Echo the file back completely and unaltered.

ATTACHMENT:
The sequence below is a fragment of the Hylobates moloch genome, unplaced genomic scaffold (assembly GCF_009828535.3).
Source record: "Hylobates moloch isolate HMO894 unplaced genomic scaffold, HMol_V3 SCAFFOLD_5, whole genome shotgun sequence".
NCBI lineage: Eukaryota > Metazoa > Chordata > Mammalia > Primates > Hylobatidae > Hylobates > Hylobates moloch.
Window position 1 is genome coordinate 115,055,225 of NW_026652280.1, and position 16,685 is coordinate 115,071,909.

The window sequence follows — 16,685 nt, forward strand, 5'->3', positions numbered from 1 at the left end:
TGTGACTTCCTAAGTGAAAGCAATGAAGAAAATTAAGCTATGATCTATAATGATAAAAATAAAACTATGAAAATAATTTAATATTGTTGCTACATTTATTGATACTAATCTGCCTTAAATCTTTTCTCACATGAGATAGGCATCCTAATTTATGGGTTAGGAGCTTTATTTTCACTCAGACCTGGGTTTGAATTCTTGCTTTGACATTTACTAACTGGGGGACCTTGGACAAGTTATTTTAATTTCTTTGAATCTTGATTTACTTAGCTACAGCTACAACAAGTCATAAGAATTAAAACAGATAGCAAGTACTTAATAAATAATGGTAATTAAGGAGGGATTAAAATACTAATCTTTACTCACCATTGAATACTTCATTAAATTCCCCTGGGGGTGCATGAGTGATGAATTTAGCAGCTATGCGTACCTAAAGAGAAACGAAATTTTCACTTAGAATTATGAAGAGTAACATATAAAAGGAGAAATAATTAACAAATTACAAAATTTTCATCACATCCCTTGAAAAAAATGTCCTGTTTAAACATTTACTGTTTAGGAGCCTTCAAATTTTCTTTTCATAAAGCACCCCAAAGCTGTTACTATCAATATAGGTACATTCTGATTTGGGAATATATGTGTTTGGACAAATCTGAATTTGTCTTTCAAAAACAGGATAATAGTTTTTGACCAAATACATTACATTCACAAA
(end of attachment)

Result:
The sequence below is a fragment of the Hylobates moloch genome, unplaced genomic scaffold (assembly GCF_009828535.3).
Source record: "Hylobates moloch isolate HMO894 unplaced genomic scaffold, HMol_V3 SCAFFOLD_5, whole genome shotgun sequence".
NCBI lineage: Eukaryota > Metazoa > Chordata > Mammalia > Primates > Hylobatidae > Hylobates > Hylobates moloch.
Window position 1 is genome coordinate 115,055,225 of NW_026652280.1, and position 16,685 is coordinate 115,071,909.

The window sequence follows — 16,685 nt, forward strand, 5'->3', positions numbered from 1 at the left end:
TGTGACTTCCTAAGTGAAAGCAATGAAGAAAATTAAGCTATGATCTATAATGATAAAAATAAAACTATGAAAATAATTTAATATTGTTGCTACATTTATTGATACTAATCTGCCTTAAATCTTTTCTCACATGAGATAGGCATCCTAATTTATGGGTTAGGAGCTTTATTTTCACTCAGACCTGGGTTTGAATTCTTGCTTTGACATTTACTAACTGGGGGACCTTGGACAAGTTATTTTAATTTCTTTGAATCTTGATTTACTTAGCTACAGCTACAACAAGTCATAAGAATTAAAACAGATAGCAAGTACTTAATAAATAATGGTAATTAAGGAGGGATTAAAATACTAATCTTTACTCACCATTGAATACTTCATTAAATTCCCCTGGGGGTGCATGAGTGATGAATTTAGCAGCTATGCGTACCTAAAGAGAAACGAAATTTTCACTTAGAATTATGAAGAGTAACATATAAAAGGAGAAATAATTAACAAATTACAAAATTTTCATCACATCCCTTGAAAAAAATGTCCTGTTTAAACATTTACTGTTTAGGAGCCTTCAAATTTTCTTTTCATAAAGCACCCCAAAGCTGTTACTATCAATATAGGTACATTCTGATTTGGGAATATATGTGTTTGGACAAATCTGAATTTGTCTTTCAAAAACAGGATAATAGTTTTTGACCAAATACATTACATTCACAAA